Abstract: Protein-protein interactions play critical roles in biology, but despite decades of effort, the structures of many eukaryotic protein complexes are unknown, and there are likely many interactions that have not yet been identified. Here, we take advantage of recent advances in proteome-wide amino acid coevolution analysis and deep-learning-based structure modeling to systematically identify and build accurate models of core eukaryotic protein complexes, as represented within the Saccharomyces cerevisiae proteome. We use a combination of RoseTTAFold and AlphaFold to screen through paired multiple sequence alignments for 8.3 million pairs of S. cerevisiae proteins and build models for strongly predicted protein assemblies with two to five components. Comparison to existing interaction and structural data suggests that these predictions are likely to be quite accurate. We provide structure models spanning almost all key processes in Eukaryotic cells for 104 protein assemblies which have not been previously identified, and 608 which have not been structurally characterized. One-sentence summary We take advantage of recent advances in proteome-wide amino acid coevolution analysis and deep-learning-based structure modeling to systematically identify and build accurate models of core eukaryotic protein complexes.

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7 Citations


Open accessPosted ContentDOI: 10.1101/2021.06.04.446442
Gabriele Pozzati1, Wensi Zhu1, Claudio Bassot1, John Lamb1  +3 moreInstitutions (2)
07 Jun 2021-bioRxiv
Abstract: In the last decade, de novo protein structure prediction accuracy for individual proteins has improved significantly by utilizing deep learning (DL) methods for harvesting the co-evolution information from large multiple sequence alignments (MSA). In CASP14, the best method could predict the structure of most proteins with impressive accuracy. The same approach can, in principle, also be used to extract information about evolutionary-based contacts across protein-protein interfaces. However, most of the earlier studies have not used the latest DL methods for inter-chain contact distance predictions. In this paper, we showed for the first time that using one of the best DL-based residue-residue contact prediction methods (trRosetta), it is possible to simultaneously predict both the tertiary and quaternary structures of some protein pairs, even when the structures of the monomers are not known. Straightforward application of this method to a standard dataset for protein-protein docking yielded limited success, however, using alternative methods for MSA generating allowed us to dock accurately significantly more proteins. We also introduced a novel scoring function, PconsDock, that accurately separates 98% of correctly and incorrectly folded and docked proteins and thus this function can be used to evaluate the quality of the resulting docking models. The average performance of the method is comparable to the use of traditional, template-based or ab initio shape-complementarity-only docking methods, however, no a priori structural information for the individual proteins is needed. Moreover, the results of traditional and fold-and-dock approaches are complementary and thus a combined docking pipeline should increase overall docking success significantly. The dock-and-fold pipeline helped us to generate the best model for one of the CASP14 oligomeric targets, H1065.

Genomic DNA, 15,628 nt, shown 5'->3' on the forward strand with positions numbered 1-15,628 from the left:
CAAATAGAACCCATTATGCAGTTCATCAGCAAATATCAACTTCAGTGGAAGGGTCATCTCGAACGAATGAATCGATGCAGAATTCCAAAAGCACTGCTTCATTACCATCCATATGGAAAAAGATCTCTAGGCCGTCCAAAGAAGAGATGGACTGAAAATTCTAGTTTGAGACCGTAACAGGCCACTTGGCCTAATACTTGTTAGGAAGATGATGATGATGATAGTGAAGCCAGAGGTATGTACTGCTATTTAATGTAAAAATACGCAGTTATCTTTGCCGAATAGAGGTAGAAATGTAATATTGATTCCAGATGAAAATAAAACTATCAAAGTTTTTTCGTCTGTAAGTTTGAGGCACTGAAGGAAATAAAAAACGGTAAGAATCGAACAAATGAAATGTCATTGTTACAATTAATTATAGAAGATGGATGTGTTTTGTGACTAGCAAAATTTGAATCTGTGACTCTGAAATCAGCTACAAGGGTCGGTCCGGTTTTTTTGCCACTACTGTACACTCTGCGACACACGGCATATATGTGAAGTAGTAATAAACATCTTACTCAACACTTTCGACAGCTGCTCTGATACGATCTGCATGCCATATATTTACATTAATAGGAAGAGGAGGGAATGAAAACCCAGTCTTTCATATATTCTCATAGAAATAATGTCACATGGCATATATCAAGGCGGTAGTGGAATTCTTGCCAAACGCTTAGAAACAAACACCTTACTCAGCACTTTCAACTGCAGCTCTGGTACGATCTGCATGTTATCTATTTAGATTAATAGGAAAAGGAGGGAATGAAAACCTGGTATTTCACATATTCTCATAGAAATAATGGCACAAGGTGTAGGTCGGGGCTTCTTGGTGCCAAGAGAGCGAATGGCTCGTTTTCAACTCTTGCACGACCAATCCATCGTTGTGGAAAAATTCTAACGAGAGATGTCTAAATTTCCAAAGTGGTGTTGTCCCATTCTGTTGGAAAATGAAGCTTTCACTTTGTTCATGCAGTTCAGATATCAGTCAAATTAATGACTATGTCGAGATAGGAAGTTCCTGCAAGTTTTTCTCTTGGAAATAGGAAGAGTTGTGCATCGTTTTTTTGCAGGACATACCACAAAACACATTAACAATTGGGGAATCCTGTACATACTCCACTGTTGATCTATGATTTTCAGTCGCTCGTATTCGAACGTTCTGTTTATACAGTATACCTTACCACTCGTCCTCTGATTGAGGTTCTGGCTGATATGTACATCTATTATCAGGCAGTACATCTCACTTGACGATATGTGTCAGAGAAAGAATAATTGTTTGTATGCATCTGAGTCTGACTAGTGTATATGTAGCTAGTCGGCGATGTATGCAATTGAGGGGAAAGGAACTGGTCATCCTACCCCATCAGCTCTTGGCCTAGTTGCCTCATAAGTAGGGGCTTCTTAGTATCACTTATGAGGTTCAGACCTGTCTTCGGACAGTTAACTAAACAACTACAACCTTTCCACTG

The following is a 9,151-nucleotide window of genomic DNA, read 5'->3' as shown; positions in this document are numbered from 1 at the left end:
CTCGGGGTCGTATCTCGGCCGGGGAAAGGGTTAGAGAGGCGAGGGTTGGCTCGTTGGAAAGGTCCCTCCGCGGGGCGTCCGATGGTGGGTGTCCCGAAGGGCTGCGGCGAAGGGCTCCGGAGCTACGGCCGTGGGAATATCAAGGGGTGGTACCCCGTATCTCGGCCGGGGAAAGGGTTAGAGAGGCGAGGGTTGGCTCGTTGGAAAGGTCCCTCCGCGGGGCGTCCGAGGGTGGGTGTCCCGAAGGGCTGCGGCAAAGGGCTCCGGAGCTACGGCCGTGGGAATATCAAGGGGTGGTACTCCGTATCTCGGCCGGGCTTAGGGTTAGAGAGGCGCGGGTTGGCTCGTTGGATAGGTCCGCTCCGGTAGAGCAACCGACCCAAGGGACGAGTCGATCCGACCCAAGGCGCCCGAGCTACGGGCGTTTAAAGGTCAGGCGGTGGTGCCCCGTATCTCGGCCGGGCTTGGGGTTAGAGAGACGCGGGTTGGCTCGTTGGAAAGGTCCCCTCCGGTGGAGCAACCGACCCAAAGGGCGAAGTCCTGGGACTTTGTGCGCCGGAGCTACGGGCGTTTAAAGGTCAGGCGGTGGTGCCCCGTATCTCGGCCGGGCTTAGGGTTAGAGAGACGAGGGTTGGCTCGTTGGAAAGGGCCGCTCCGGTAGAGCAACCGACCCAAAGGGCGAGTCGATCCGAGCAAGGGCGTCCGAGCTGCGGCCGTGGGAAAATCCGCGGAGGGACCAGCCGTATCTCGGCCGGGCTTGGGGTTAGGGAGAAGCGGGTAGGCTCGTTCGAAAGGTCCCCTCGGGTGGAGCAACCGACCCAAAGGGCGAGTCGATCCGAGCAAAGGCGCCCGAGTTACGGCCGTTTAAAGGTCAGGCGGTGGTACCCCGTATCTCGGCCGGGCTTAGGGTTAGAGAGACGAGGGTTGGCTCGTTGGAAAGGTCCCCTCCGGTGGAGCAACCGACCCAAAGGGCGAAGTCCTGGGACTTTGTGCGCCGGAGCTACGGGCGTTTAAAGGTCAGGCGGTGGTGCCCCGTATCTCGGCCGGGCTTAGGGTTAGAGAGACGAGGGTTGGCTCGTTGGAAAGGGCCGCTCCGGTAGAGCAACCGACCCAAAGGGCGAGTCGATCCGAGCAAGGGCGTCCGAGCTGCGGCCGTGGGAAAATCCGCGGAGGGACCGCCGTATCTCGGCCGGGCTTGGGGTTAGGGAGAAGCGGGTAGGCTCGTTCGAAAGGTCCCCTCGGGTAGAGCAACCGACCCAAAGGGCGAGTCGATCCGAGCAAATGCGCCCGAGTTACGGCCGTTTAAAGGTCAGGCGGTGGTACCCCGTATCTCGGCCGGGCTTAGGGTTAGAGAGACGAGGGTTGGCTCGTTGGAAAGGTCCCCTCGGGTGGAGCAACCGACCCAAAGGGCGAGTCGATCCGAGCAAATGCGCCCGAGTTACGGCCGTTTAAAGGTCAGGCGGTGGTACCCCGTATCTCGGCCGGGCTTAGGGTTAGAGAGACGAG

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6 Citations


Open accessJournal ArticleDOI: 10.1002/PROT.26235
22 Sep 2021-Proteins
Abstract: The potential of deep learning has been recognized in the protein structure prediction community for some time, and became indisputable after CASP13. In CASP14, deep learning has boosted the field to unanticipated levels reaching near-experimental accuracy. This success comes from advances transferred from other machine learning areas, as well as methods specifically designed to deal with protein sequences and structures, and their abstractions. Novel emerging approaches include (i) geometric learning, that is, learning on representations such as graphs, three-dimensional (3D) Voronoi tessellations, and point clouds; (ii) pretrained protein language models leveraging attention; (iii) equivariant architectures preserving the symmetry of 3D space; (iv) use of large meta-genome databases; (v) combinations of protein representations; and (vi) finally truly end-to-end architectures, that is, differentiable models starting from a sequence and returning a 3D structure. Here, we provide an overview and our opinion of the novel deep learning approaches developed in the last 2 years and widely used in CASP14.

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6 Citations


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Open accessJournal Article
Abstract: Scikit-learn is a Python module integrating a wide range of state-of-the-art machine learning algorithms for medium-scale supervised and unsupervised problems. This package focuses on bringing machine learning to non-specialists using a general-purpose high-level language. Emphasis is put on ease of use, performance, documentation, and API consistency. It has minimal dependencies and is distributed under the simplified BSD license, encouraging its use in both academic and commercial settings. Source code, binaries, and documentation can be downloaded from http://scikit-learn.sourceforge.net.